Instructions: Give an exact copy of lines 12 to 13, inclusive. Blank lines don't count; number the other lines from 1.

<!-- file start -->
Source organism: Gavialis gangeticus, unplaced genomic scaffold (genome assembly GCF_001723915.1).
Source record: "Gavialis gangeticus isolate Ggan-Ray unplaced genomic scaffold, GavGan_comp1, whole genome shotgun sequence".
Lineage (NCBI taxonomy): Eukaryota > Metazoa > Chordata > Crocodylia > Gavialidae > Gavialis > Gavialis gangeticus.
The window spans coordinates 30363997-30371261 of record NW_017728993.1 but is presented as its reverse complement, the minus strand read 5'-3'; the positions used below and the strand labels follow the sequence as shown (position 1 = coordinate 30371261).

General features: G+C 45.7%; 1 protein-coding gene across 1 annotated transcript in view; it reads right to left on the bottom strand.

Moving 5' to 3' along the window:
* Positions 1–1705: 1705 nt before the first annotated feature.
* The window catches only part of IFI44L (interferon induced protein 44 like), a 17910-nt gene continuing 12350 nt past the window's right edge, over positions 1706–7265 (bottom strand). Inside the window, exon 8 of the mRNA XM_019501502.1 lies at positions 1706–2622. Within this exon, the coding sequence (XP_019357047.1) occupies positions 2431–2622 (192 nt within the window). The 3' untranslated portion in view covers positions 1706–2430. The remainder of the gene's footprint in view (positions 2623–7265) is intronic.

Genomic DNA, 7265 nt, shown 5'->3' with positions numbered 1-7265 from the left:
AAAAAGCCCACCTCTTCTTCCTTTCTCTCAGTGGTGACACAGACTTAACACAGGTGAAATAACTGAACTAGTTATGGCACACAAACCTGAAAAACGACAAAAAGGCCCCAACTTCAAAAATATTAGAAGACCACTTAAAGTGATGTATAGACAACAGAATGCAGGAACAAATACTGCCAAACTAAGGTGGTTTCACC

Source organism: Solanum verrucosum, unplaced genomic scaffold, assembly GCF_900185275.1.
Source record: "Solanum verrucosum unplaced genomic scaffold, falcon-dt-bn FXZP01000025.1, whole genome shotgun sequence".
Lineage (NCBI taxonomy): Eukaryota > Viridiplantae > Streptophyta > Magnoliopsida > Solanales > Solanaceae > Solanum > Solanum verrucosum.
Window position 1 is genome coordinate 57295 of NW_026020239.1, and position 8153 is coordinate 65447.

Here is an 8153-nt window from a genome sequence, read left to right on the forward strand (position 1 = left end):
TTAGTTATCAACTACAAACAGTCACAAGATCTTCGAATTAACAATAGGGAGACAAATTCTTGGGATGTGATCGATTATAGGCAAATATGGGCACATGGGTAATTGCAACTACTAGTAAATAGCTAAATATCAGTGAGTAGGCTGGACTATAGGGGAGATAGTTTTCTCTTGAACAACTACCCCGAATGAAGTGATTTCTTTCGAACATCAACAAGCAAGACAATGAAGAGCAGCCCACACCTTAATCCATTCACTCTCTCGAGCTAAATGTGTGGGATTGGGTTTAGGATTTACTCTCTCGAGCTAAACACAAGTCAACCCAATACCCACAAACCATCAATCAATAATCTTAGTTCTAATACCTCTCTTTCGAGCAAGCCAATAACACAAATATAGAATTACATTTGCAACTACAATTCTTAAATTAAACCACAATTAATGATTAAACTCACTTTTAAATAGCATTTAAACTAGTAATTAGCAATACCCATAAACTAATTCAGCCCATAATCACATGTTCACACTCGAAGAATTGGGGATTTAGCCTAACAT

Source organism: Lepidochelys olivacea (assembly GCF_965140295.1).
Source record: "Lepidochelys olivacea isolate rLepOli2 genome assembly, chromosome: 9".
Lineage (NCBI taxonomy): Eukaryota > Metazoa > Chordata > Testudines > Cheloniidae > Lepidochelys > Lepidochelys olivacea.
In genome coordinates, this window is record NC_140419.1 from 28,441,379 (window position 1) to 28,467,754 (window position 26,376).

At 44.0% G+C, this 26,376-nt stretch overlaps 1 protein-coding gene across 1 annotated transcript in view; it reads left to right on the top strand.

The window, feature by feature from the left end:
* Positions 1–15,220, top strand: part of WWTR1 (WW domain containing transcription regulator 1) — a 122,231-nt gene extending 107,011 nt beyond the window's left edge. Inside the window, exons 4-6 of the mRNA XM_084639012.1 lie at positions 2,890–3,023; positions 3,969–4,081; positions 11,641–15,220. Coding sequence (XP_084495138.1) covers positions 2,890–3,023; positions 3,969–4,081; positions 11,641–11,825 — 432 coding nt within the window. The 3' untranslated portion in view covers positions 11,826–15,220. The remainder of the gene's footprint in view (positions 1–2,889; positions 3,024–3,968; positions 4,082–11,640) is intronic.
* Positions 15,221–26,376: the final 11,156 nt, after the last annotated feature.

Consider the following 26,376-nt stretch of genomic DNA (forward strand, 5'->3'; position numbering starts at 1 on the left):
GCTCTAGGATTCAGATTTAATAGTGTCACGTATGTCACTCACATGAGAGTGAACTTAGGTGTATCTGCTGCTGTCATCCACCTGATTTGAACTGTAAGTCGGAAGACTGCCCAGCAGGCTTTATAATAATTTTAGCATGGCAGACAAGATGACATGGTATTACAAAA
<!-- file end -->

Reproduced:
Source record: "Solanum verrucosum unplaced genomic scaffold, falcon-dt-bn FXZP01000025.1, whole genome shotgun sequence".
Lineage (NCBI taxonomy): Eukaryota > Viridiplantae > Streptophyta > Magnoliopsida > Solanales > Solanaceae > Solanum > Solanum verrucosum.